An unsigned editorial opinion from the Oregonian, May 15, 2008


A lesson from Dignity Village is that “temporary” homeless camps have a way of sticking around

Mayor Tom Potter extricated the city from a tense confrontation this week. He had let the overnight campout at City Hall swell into a party and spin on too long.

But he did end it, finally, on Tuesday. He got involved personally and negotiated intensively. And he brought the campout to as graceful a conclusion as anyone could have hoped for. That’s especially true given the fact that he didn’t budge on the campers’ basic demands.

They were asking for something inherently unreasonable, unfair and just plain wrong: the right to usurp city sidewalks or city parks as campgrounds. They wanted Potter to suspend city ordinances that prohibit such camping and loitering.

True, that would not have been in Potter’s power to do. But the mayor, to his credit, refused to even pretend such a suspension would be good.

He managed a difficult balancing act. He stuck up for the rights of the homeless to shelter, which his staff scrambled to provide (even though the protesters weren’t necessarily interested in the shelter beds his staff secured). But the mayor also stuck up for the public’s right to public places. City sidewalks and parks belong to the community and should never be treated as anyone’s private property.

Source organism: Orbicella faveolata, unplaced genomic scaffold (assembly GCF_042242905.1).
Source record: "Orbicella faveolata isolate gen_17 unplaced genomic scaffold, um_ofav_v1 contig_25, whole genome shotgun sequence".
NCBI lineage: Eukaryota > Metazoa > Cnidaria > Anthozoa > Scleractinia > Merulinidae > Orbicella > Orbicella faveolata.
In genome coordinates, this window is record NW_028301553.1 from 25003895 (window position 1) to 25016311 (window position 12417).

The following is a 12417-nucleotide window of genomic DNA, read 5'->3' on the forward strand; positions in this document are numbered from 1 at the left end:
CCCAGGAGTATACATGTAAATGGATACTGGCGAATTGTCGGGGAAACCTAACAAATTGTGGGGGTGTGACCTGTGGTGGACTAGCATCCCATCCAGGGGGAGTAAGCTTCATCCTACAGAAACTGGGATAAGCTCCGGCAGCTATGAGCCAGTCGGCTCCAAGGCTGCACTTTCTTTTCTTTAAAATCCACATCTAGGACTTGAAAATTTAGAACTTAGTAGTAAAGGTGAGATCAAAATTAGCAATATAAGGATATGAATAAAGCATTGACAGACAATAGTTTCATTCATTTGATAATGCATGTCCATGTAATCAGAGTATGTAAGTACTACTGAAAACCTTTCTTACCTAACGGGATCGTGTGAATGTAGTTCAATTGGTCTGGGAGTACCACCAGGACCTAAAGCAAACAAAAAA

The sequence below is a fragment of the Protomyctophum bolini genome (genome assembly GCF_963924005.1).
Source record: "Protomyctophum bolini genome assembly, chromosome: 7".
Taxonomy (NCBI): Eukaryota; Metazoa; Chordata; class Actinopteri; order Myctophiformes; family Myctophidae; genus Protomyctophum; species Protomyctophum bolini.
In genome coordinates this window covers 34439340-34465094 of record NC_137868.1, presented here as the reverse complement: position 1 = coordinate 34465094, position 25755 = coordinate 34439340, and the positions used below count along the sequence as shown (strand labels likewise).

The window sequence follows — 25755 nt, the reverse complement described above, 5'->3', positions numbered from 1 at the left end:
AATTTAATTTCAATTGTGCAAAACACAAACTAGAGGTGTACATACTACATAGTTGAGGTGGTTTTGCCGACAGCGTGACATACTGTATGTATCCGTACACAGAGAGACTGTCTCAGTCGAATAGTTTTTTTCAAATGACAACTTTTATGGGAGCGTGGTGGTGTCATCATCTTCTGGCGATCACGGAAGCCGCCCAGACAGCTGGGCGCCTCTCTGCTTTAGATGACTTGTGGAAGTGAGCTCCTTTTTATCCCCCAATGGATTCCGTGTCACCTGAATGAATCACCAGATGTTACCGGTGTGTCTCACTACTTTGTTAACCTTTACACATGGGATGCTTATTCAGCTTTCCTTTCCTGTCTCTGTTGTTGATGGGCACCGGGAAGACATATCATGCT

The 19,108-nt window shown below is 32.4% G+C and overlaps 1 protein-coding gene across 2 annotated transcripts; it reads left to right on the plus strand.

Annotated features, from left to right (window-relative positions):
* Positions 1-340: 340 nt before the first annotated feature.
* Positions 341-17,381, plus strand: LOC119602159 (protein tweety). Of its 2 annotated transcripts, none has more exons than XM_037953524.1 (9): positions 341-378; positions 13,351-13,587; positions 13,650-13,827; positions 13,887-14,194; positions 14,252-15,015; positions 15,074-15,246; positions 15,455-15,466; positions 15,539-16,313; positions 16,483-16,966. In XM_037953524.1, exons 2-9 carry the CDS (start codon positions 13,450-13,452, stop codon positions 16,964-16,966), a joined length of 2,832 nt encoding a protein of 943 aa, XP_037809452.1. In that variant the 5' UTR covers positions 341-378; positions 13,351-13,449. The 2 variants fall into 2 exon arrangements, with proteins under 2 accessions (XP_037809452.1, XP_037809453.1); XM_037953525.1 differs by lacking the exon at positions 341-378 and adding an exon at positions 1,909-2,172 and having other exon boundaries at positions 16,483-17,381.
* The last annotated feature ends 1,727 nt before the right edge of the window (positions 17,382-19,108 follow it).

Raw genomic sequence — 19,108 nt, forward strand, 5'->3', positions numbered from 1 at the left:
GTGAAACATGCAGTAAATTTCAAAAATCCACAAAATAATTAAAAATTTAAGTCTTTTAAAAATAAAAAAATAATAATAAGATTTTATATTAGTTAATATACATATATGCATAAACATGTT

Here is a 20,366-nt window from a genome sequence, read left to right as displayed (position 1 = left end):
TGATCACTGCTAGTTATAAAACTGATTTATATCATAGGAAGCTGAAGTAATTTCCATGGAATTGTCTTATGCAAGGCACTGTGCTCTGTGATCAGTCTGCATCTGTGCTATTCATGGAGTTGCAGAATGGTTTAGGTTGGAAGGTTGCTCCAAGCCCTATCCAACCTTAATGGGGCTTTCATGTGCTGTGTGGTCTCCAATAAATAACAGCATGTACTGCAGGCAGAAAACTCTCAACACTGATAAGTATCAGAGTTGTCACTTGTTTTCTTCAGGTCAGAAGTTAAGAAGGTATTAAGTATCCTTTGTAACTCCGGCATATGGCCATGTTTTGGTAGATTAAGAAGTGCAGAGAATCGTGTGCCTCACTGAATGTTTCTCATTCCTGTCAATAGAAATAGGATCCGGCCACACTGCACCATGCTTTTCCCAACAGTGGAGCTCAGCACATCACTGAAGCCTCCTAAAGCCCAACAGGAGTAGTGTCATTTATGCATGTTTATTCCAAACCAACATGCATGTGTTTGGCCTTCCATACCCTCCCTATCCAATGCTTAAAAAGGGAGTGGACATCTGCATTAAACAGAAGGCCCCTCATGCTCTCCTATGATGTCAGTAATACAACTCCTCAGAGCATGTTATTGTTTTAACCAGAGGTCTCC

There is a worrisome loose end, however: the notion of a “green zone.” Potter said he would at least be willing to discuss the idea of designating a zone where homeless people could camp temporarily and link up with mental health or social services. He’s not wrong to discuss the idea. The problem is in that word “temporarily.”

How would the city ensure any camp or zone of this sort is truly temporary? Dignity Village, as you’ll recall, was supposed to be temporary, too. Eight years later, it’s still going strong. The other problem, which Dignity Village also encountered, is the difficulty of finding a site that doesn’t infringe on other people’s rights. To find one, Dignity had to move out to a city leaf-composting yard near a prison.

In the end on Tuesday, the demonstrators picked up their sleeping bags and left, vowing to continue the protest during daylight hours but suspend the campout. There is a big difference between the two, and that’s the distinction the mayor drew.

“We understand that the mayor is not going to do anything to help us overnight,” one of the protest leaders, Arthur Rios, said Tuesday. “We want to leave with the victories we’ve won, and we want to leave in solidarity.”

Fair enough. The protest leaders deserve some credit, too. And they deserve housing. But no one deserves permanent “temporary” campgrounds.

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